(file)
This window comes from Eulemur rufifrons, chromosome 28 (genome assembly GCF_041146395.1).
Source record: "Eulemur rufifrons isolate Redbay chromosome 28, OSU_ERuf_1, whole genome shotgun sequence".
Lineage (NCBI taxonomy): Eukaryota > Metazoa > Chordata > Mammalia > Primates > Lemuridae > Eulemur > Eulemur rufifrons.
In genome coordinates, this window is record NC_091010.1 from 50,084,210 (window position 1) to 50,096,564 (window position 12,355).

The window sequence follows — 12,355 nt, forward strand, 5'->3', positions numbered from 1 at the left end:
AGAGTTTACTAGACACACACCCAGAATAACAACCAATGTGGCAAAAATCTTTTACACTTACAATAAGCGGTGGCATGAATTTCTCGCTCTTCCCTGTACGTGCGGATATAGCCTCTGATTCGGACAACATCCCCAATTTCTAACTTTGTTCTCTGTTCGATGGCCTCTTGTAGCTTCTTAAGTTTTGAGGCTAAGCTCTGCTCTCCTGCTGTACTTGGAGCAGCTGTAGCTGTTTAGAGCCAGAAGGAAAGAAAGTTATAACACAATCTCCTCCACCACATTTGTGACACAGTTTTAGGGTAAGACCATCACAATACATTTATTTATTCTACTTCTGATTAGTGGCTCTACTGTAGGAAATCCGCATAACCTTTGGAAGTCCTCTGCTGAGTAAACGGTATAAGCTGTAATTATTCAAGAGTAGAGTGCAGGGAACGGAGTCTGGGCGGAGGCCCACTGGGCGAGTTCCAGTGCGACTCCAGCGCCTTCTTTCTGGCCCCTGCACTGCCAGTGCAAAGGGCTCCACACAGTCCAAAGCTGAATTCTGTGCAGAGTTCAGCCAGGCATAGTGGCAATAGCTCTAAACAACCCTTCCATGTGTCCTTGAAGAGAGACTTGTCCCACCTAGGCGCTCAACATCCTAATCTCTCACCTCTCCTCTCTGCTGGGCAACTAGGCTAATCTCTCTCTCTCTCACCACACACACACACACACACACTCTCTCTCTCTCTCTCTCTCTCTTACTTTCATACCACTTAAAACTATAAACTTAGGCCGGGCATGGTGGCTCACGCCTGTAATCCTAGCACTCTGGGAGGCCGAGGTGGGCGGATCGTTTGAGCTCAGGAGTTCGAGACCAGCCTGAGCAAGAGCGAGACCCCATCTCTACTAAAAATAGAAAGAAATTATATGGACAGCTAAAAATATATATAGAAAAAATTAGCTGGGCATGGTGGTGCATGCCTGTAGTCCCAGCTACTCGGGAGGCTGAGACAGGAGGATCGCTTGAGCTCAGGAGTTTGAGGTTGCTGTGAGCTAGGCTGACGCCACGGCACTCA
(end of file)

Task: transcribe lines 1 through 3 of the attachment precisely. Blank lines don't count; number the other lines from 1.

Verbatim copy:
This window comes from Eulemur rufifrons, chromosome 28 (genome assembly GCF_041146395.1).
Source record: "Eulemur rufifrons isolate Redbay chromosome 28, OSU_ERuf_1, whole genome shotgun sequence".
Lineage (NCBI taxonomy): Eukaryota > Metazoa > Chordata > Mammalia > Primates > Lemuridae > Eulemur > Eulemur rufifrons.